Medical doctors, do not fear cannabis

Date: 02.12.2016

''My message for the medical doctors would be not to fear the unknown, but to connect with experts and medical doctors from abroad, which already have experiences with treatments with natural cannabis.''

Blog Mami

Author: A mother of a child with severe type of epilepsy, who holds PhD and is a university professor.

My daughter had her first epileptic seizure at the age of six months. This is when I first encountered epilepsy. The diagnosis was benign epilepsy that should gradually fade and an antiepileptic medicine (first choice medicine) her condition did not improve. So I spent most of the night at the hospital bed crying. Then she was put on another medication (second choice) that temporarily improved her condition but then it took a turn for the worse, in spite on an additional third drug. Then she was tested for Dravet syndrome, with the aim to rule it out. But sadly the test was positive for Dravet syndrome, one of the worst types of epilepsy, non-responsive to medication.  

When I was reading online about this serious disease our lives turned upside down. Uncontrollable seizures and statuses that can lead to permanent damage, loss of speech, walking, large cognitive delay and even death. Despite the prevention of potential triggers of attacks that are characteristic of this syndrome like flashing light, temperature, physical activity ... we did not have  the attacks under control. On top of the helplessness with not being able to control the seizures I started feeling angry.

Meeting with parents who were in the same situation gave me hope that perhaps there is nevertheless a more or less happy outcome from the bad situation. My husband and I started looking for alternative treatments from homeopathy to bioenergy and finally we found one drug which was hugely  promising in Dravet's syndrome - cannabis. We encountered a problem, how to get to the appropriate preparations. Since April 2014, when we started therapy with cannabis from Canada until now, when have tested four natural hemp product from the USA. We are looking for the right CBD / THC following experiences of parents with children who are involved in various forums, particularly in the US. Transporting cannabis to Slovenia, even if it is for medical purposes and for a known patient, was a real feat until this spring. Medical doctors, even those who are otherwise supporting the treatment with cannabis, did not dare to write a recommendation, which could help in the event of a customs inspection. The state institutions, which should be helping small patients gain access to new medicines viewed cannabis from a completely different angle - with the fear of a general legalization and especially addiction of the youth.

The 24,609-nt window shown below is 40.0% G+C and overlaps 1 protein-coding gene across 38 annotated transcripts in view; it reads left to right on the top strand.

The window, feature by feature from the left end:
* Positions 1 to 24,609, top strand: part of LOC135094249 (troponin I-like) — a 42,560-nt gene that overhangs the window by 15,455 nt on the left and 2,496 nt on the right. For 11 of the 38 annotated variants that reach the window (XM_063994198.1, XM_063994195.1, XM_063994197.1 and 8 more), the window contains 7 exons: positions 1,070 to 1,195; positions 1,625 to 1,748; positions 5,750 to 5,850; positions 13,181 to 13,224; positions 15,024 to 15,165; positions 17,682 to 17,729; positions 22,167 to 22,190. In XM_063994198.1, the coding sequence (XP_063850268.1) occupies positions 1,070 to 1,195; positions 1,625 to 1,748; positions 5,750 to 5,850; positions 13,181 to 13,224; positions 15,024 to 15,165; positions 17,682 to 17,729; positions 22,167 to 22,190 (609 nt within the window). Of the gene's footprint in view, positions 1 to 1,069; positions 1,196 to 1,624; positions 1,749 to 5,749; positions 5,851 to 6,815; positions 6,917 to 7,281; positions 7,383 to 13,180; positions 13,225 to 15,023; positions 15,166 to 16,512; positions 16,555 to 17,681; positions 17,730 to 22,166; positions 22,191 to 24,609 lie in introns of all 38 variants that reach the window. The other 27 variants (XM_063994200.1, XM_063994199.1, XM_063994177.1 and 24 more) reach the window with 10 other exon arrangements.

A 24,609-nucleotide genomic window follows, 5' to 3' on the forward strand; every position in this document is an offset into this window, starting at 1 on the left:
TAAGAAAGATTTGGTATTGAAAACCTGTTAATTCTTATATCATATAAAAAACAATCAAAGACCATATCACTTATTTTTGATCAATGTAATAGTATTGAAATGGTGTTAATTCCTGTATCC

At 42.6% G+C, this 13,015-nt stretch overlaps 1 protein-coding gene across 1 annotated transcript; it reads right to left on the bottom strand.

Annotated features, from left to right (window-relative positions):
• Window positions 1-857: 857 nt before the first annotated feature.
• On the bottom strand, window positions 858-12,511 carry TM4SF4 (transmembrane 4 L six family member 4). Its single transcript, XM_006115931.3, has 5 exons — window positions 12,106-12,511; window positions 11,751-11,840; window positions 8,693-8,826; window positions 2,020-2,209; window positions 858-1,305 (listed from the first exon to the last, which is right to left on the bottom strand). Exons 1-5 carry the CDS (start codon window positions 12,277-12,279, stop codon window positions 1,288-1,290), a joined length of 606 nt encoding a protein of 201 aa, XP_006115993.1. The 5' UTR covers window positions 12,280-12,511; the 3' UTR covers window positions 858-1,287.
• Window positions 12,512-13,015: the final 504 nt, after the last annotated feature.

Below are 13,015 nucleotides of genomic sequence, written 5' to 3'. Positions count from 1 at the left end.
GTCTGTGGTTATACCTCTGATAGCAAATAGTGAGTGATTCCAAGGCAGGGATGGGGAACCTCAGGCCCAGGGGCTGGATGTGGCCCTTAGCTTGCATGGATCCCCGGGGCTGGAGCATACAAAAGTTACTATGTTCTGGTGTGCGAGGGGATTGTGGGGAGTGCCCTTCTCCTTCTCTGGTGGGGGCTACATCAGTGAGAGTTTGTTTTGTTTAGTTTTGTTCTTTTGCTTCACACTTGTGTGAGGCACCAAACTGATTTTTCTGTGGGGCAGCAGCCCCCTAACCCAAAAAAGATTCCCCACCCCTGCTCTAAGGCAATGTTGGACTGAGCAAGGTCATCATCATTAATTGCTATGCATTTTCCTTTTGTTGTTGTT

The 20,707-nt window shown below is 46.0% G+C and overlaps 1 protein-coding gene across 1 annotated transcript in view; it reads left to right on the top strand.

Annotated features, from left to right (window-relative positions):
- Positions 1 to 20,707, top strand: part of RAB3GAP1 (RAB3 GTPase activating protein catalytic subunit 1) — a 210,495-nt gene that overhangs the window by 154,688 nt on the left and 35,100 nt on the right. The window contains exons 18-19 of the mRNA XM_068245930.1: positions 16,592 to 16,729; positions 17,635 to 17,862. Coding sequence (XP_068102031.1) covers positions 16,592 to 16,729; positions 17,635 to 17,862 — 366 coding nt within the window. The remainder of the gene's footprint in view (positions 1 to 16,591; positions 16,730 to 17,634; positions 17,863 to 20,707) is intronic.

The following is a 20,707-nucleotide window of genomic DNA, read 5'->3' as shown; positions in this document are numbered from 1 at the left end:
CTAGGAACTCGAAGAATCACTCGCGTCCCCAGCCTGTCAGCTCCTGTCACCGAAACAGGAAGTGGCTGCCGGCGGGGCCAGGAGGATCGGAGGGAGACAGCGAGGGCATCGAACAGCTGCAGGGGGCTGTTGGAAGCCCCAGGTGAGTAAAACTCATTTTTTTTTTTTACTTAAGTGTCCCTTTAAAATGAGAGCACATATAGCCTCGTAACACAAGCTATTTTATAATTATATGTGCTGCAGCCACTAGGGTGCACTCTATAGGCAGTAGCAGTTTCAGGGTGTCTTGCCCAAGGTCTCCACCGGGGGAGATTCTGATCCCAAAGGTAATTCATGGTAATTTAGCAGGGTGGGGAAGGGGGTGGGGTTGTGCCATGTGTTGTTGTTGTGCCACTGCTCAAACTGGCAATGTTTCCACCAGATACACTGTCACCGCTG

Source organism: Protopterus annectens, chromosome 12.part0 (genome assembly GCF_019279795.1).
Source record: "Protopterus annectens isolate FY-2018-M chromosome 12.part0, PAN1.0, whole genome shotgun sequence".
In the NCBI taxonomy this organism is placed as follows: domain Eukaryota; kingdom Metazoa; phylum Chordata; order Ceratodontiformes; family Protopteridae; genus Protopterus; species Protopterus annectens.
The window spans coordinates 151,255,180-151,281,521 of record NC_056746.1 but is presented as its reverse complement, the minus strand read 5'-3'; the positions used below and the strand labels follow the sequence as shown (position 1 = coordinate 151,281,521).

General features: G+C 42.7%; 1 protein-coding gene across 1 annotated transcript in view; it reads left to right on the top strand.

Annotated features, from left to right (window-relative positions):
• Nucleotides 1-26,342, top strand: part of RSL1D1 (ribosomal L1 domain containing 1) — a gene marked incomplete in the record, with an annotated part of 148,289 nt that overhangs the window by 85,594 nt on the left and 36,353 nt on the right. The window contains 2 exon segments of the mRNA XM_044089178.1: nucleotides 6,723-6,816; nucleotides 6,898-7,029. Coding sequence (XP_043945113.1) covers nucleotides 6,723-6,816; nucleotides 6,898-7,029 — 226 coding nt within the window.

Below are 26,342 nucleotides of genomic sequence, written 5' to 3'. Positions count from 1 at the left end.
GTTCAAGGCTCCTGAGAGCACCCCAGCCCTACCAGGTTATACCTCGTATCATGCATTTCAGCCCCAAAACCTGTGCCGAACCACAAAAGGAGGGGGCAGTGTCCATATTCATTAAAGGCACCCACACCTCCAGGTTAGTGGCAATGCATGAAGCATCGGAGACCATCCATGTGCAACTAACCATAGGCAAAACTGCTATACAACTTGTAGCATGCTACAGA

Prof. dr. David Neubauer from the Pediatric clinic was one of rare doctors, who was willing to listen and was prepared to consider the introduction of such therapies, and started the procedure for obtaining official permits. In doing so, he was faced with disagreement within the medical profession, as a result of the lack of knowledge in this field as well as the fear of public reaction, so it was not easy for him. Last year he carried out a study with the synthetic CBD, which has proved to be suitable only for certain types of epilepsy. It has been shown that, in other cases, including our, there was a need for other cannabinoids besides CBD to improve the control of seizures and cognitive development. This means  preparations from natural hemp/cannabis. We consult prof. dr. Neubauer about any new products from hemp, the import options and potential interactions with antiepileptic medications.

After years of searching and testing, we have found a cannabis oil that helps. But we have to use it as an add on medication with the officially-prescribed medicine because the ethics committee did not approve the giving up of prescribed medication. More than two years ago the ethics committee in fact gave an approval only for the use of pure CBD. At that time we were happy with the answer but were not aware of the restrictions it brought. For the gradual reduction of classic antiepileptic medications with the simultaneous therapy with cannabis, we would need, in addition to the approval of the ethics committee, the support of laboratories to measure the concentration of medications in the body. Consideration should be given to the fact the reaction of patients to increasing doses of cannabinoids as well as classic antiepileptic medications are different which may lead to toxicity and more seizures when the classic antiepileptic medications are being reduced.

My advice to parents in similar situations would be, to contact other parents, to enroll in diverse forum, where they can ask for advice and share experiences. This gives them an opportunity to learn about the effects and mode of action of cannabis. They see that there is hope, even if total control of the seizures is not possible, cognitive development of a child can also be a major success. In this way there are also actively engaged in the treatment and the parents no longer feel so helpless.

My message for the medical doctors would be not to fear the unknown, but to connect with experts and medical doctors from abroad, which already have experiences with treatments with natural cannabis.  

Considering my experiences and knowledge gathered during this time I do think that treatment with natural cannabis should also be possible as first choice.

You can read the interview with mother of the child, in the December issue of VIVA.


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